Meet Batzarro, the self-proclaimed “World’s Worst Detective.” He is the horrific doppelganger of Batman, a jaundice-fanged disgrace to the lineage of the Wayne family. Unlike Bruce, Batzarro shot his parents in cold blood. He wears an upside-down Bat symbol, a “futility belt”, and staggeringly nonsensical and dyslexic speech patterns. As for equipment, Batzarro dual wields pistols (which he recklessly unloads on pedestrians), uses a chain to hit enemies, and a grappling hook to get from A to Z.

However whacked out this alternative Dark Knight may be, Batzarro seems to have a soft spot for Batman. He idolizes him in every way, which shouldn’t be terribly surprising, given Batzarro’s origins. As legend has it, the Joker created this creepy amalgam while he was armed with Mr. Mxyzptlk’s epic powers. Though the Clown Prince of Crime made him to be a nuisance for Batman, Batzarro had other intentions. When the Joker attempted to shoot Batman, Batzarro becomes a hero, jumping in front of the bullet to save his main man.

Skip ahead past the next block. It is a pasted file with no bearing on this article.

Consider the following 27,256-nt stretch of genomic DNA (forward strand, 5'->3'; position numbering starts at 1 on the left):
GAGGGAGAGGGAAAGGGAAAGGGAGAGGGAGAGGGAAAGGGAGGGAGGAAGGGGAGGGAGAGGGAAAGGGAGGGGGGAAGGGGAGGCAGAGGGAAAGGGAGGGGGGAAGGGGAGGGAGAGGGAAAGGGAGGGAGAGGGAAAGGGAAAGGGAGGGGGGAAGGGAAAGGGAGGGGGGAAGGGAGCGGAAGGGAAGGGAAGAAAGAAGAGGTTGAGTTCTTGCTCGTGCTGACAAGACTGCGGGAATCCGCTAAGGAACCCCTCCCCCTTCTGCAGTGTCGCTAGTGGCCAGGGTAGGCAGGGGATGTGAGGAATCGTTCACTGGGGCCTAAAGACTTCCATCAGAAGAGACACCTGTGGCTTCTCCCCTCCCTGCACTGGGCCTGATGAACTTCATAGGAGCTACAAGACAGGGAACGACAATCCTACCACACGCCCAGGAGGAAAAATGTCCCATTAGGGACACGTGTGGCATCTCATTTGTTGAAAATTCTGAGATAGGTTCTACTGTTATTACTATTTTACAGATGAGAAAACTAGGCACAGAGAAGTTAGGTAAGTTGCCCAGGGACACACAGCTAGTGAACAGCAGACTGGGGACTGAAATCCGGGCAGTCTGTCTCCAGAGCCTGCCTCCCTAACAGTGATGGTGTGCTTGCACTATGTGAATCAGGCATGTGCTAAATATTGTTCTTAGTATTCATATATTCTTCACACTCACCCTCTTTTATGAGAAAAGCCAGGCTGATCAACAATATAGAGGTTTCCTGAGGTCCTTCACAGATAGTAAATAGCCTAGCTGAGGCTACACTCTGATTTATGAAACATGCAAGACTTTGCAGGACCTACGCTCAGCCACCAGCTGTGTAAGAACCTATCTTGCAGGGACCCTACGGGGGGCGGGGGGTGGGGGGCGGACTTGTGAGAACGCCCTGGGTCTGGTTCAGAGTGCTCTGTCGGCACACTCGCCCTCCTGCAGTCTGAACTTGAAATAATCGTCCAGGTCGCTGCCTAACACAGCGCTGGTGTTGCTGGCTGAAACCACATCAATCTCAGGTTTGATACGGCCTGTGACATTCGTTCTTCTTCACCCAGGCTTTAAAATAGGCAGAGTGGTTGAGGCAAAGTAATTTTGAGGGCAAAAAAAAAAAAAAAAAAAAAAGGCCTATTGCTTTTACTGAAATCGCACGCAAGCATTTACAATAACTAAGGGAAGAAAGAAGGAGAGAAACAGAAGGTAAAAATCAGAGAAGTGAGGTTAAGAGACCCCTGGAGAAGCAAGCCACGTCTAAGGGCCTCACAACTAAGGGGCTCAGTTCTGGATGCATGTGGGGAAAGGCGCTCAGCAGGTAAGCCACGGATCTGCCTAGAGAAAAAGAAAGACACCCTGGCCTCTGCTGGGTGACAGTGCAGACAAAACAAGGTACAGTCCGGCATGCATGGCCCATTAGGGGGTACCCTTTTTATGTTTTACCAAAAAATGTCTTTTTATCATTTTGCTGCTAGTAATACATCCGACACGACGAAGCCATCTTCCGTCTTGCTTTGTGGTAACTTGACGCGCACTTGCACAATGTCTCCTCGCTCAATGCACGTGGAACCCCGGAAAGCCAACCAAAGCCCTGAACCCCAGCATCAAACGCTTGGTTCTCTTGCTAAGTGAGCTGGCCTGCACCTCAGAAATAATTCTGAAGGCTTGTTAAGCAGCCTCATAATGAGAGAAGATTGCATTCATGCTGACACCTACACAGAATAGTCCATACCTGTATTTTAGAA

In Superman: Red Son, the Man of Steel is a veritable killing machine for the Soviet Union. Batman, born under the oppressive regime of Josef Stalin, dedicates his life to bringing down the Russian authorities and avenging the deaths of his heretical parents. Though he frequently staged effective raids against the Soviets, Russian Batman focused his attention on destroying the Superman. Knowing Kremlin Kal-El’s biggest emotional weakness, Batman kidnapped Wonder Woman and used her own lasso to immobilize her. He then attacked Superman with synthetic red sunlight, the energy zapping stuff that turns Superman soft.